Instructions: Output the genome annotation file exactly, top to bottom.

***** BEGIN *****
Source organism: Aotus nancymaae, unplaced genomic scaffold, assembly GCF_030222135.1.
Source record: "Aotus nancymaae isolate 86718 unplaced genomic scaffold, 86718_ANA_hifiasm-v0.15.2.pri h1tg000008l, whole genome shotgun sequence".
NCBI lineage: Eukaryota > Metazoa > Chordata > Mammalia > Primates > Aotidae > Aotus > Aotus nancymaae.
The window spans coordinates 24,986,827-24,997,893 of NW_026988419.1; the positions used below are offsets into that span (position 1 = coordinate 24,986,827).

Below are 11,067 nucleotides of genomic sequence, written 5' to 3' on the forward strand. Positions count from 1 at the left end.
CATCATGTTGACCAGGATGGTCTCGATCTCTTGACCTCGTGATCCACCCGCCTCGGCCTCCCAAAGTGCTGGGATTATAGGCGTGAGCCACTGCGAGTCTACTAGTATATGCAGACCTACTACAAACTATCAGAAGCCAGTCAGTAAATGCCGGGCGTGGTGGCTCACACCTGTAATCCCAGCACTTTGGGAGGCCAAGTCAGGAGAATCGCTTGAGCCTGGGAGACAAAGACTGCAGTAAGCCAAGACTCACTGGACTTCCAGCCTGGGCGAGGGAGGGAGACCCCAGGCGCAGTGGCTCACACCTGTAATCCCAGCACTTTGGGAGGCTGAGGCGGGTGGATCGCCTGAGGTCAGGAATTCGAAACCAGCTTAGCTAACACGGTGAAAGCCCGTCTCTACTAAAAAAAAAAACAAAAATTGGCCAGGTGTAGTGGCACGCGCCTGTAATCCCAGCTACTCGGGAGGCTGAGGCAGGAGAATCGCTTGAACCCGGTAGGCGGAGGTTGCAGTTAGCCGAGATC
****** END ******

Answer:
Source organism: Aotus nancymaae, unplaced genomic scaffold, assembly GCF_030222135.1.
Source record: "Aotus nancymaae isolate 86718 unplaced genomic scaffold, 86718_ANA_hifiasm-v0.15.2.pri h1tg000008l, whole genome shotgun sequence".
NCBI lineage: Eukaryota > Metazoa > Chordata > Mammalia > Primates > Aotidae > Aotus > Aotus nancymaae.
The window spans coordinates 24,986,827-24,997,893 of NW_026988419.1; the positions used below are offsets into that span (position 1 = coordinate 24,986,827).

Below are 11,067 nucleotides of genomic sequence, written 5' to 3' on the forward strand. Positions count from 1 at the left end.
CATCATGTTGACCAGGATGGTCTCGATCTCTTGACCTCGTGATCCACCCGCCTCGGCCTCCCAAAGTGCTGGGATTATAGGCGTGAGCCACTGCGAGTCTACTAGTATATGCAGACCTACTACAAACTATCAGAAGCCAGTCAGTAAATGCCGGGCGTGGTGGCTCACACCTGTAATCCCAGCACTTTGGGAGGCCAAGTCAGGAGAATCGCTTGAGCCTGGGAGACAAAGACTGCAGTAAGCCAAGACTCACTGGACTTCCAGCCTGGGCGAGGGAGGGAGACCCCAGGCGCAGTGGCTCACACCTGTAATCCCAGCACTTTGGGAGGCTGAGGCGGGTGGATCGCCTGAGGTCAGGAATTCGAAACCAGCTTAGCTAACACGGTGAAAGCCCGTCTCTACTAAAAAAAAAAACAAAAATTGGCCAGGTGTAGTGGCACGCGCCTGTAATCCCAGCTACTCGGGAGGCTGAGGCAGGAGAATCGCTTGAACCCGGTAGGCGGAGGTTGCAGTTAGCCGAGATC